Rugby Union: De Glanville feels burden of expectation

FIVE NATIONS' CHAMPIONSHIP: A cohesive Scottish unit wants to play on England's nerves
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The great and good of the Rugby Football Union may have delivered their long-awaited verdict on the peace deal with England's senior clubs, but the jury is still out on the national team. If Jack Rowell's new-look outfit goes belly-up against Scotland at Twickenham today, capital punishment will be the least the coach can expect to get away with.

For this side, controversial in the rejection of Jeremy Guscott and Ben Clarke, has little to do with round-table consensus and everything to do with Rowell in his role as Big White Chief. As Phil de Glanville admitted on Thursday, the captain's input on selection was consultative rather than decisive.

It is reasonable to assume that De Glanville, under considerable pressure for his own place, would feel more comfortable operating alongside Guscott, Mike Catt and Adedayo Adebayo, his Bath clubmates. Familiarity counts for an awful lot, especially in the hurly-burly of a Calcutta Cup match, but the skipper does not have that luxury today.

Two crucial elements in England's plan to expand their game beyond the postage stamp limits of Murrayfield 1996 - Tim Stimpson, the full-back, and Richard Hill, the new open-side flanker - are unknown quantities at Test level. There can be no hope of a telepathic understanding at this early juncture, and therein lies the rub: the Scots, lightweight up front and workaday out wide, have none the less developed an enviably intimacy in the crucial decision-making positions of back-row and half-back, and if they can pinch a decent share of possession, they will be dangerous opponents.

Rob Wainwright, their captain, was in bullish mood yesterday as he mulled over what he considered to be conflicting statements of intent from the rival camp. "I've read comments by both De Glanville and Paul Grayson, their outside-half, and they seem to be saying different things," he said after a brief training run at Bracknell. "Phil was insisting that winning was the only important thing, which suggests that England might play to their traditional forward strength.

"Paul, on the other hand, was talking in terms of striking a happy medium between the fast, open game we saw from England against Italy in November - when, incidentally, they were under very little pressure - and the sterile approach we saw at Murrayfield last year."

Given that the Scots, with Ian Smith restored to the open-side flank and his namesake Tom, a loose-head prop in the mould of the 1990 Grand Slam captain David Sole, making his debut in the front row, are well-equipped to feed off the slightest hint of confusion, Wainwright looked more than happy at the prospect of England failing to sing from the same hymn sheet.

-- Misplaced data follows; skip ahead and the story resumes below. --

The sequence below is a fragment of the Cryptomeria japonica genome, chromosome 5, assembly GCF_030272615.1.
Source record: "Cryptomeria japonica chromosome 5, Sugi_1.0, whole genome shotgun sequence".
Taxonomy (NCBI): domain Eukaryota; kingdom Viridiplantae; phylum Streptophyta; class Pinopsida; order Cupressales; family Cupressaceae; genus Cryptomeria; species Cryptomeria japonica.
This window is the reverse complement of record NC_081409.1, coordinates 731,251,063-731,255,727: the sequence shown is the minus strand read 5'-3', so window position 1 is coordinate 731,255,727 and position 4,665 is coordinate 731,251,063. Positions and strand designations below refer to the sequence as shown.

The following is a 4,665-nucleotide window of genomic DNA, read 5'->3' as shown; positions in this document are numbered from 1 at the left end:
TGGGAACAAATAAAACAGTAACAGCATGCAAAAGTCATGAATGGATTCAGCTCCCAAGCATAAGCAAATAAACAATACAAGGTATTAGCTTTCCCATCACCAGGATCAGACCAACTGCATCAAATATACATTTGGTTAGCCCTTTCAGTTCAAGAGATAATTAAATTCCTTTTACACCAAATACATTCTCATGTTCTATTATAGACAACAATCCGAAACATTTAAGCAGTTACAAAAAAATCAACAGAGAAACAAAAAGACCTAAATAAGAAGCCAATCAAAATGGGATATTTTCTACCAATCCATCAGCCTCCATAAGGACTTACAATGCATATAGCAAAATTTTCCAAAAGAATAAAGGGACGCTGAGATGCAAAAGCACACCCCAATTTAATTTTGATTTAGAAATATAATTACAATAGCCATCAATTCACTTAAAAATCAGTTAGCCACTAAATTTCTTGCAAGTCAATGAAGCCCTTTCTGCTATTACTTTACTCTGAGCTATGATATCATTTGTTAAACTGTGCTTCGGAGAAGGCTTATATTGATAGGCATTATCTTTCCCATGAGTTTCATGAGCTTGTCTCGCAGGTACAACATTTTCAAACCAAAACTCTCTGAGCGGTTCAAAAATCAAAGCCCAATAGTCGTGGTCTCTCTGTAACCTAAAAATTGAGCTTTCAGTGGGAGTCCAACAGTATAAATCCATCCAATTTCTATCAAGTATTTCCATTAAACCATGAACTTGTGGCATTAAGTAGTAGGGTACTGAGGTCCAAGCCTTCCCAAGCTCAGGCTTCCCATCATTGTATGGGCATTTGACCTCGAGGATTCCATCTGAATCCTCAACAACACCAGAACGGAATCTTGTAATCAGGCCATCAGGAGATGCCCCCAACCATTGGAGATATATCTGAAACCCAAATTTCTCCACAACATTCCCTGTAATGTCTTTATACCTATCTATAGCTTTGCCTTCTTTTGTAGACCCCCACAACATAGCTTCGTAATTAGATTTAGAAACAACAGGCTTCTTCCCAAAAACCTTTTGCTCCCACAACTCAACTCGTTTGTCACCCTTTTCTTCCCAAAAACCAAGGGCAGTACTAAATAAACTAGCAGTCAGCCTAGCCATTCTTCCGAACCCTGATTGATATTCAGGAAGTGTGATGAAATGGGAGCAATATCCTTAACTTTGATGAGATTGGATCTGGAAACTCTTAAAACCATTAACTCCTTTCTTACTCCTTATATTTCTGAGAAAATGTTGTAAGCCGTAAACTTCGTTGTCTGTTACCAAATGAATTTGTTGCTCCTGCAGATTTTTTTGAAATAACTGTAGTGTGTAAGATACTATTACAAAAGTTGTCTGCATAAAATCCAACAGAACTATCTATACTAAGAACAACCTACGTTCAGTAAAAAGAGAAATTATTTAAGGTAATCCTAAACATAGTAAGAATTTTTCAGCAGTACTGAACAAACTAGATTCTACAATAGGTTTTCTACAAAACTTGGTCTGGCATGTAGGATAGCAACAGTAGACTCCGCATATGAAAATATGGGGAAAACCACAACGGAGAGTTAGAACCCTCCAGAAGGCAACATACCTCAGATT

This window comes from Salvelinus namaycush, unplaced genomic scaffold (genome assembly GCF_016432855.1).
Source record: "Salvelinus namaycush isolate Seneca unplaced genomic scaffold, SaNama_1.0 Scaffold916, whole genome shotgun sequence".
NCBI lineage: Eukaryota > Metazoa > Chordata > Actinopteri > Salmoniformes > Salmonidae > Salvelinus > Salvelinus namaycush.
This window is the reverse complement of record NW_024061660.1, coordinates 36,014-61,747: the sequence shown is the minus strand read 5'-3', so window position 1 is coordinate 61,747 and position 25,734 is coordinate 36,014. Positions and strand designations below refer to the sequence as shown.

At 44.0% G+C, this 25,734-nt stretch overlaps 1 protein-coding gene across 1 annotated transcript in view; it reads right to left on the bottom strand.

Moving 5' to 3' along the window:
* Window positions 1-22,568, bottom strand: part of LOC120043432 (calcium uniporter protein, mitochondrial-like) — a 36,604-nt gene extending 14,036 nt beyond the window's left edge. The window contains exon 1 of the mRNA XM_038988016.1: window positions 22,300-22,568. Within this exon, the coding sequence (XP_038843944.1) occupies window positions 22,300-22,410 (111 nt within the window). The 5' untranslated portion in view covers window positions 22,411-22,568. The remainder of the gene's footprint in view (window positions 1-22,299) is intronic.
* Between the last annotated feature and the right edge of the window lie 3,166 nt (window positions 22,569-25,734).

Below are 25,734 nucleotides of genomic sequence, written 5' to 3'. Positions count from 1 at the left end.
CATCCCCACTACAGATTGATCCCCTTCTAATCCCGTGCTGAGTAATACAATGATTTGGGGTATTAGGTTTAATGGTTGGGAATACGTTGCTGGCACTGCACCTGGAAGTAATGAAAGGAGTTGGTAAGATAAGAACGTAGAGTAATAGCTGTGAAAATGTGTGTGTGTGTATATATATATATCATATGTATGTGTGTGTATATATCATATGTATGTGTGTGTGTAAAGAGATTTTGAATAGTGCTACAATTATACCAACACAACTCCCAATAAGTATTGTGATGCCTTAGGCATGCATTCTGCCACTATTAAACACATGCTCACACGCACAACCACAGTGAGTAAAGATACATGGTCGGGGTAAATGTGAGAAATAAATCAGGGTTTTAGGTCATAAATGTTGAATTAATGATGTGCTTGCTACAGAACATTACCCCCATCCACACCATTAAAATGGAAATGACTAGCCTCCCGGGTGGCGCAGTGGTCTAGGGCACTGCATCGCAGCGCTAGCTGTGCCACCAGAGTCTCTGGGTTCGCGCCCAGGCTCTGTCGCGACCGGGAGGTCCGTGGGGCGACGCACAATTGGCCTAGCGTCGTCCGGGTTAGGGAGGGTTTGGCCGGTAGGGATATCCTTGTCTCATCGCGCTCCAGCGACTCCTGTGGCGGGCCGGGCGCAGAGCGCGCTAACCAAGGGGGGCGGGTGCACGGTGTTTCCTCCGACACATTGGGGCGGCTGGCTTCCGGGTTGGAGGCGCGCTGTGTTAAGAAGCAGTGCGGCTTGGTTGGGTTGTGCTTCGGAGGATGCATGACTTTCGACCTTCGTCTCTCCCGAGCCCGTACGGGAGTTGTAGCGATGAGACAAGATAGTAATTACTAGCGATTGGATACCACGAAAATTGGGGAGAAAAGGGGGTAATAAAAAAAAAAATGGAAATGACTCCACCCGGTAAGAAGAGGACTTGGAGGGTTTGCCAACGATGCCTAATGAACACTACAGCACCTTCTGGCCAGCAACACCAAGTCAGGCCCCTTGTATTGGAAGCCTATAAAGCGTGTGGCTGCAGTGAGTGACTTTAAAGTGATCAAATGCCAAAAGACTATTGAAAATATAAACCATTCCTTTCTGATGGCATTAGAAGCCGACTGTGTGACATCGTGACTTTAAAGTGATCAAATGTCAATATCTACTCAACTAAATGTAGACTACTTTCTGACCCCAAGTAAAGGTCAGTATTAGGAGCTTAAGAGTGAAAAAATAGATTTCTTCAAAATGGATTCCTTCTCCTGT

If Tom Smith, a squat, powerful 25-year-old Watsonian, turns out to be a quarter as good as Sole - a state-of-the-art loose head if ever there was one - then Jason Leonard will be in for an interesting 80 minutes. Not so much at the set-piece, which even the Scots describe as Smith's most obvious weakness, but in the loose; the visitors believe the new boy can make a major impact at ruck and maul, as well as in the tackle count.

By coincidence, the last Tom Smith to make his Scottish debut at Twickenham ended up scoring a winning try from the second row. That was in 1983 and the Scots, who have not won in London since, have barely managed to cross the English line either.

It is now eight years since John Jeffrey took advantage of a succession of English cock-ups to score in front of the old North Stand, and Wainwright is realistic enough to know that chances will be at a premium this afternoon. "I expect England to tackle hard and operate their customary tight defence," he admitted.

But for all their own talk of working the wide open spaces, England have been equally barren on the try-scoring front. They have not breached the Scottish line since 1993, when Stuart Barnes ripped the visitors to shreds in midfield, and the three subsequent games had been mere benefit occasions for a trio of kickers - Jon Callard in 1994, Rob Andrew a year later and the much-criticised Grayson last season.

If Rowell ends up relying on Grayson's accuracy again today, the fell sound of knives being sharpened will be almost deafening. Scotland's dire performance against Wales a fortnight ago has done the English few favours, for it only served to increase the burden of expectancy in England.

While Wainwright yesterday wore the relaxed look of a man who knew full well that his side could not possibly play as badly again, Rowell and De Glanville had no such comfort zone in which to recline. It is likely to be very edgy indeed.

Will Carling, the former England captain, has revealed he is unlikely to go on this summer's Lions tour of South Africa even if selected. "I have to say I would doubt whether I would go, even if I was asked," he said.

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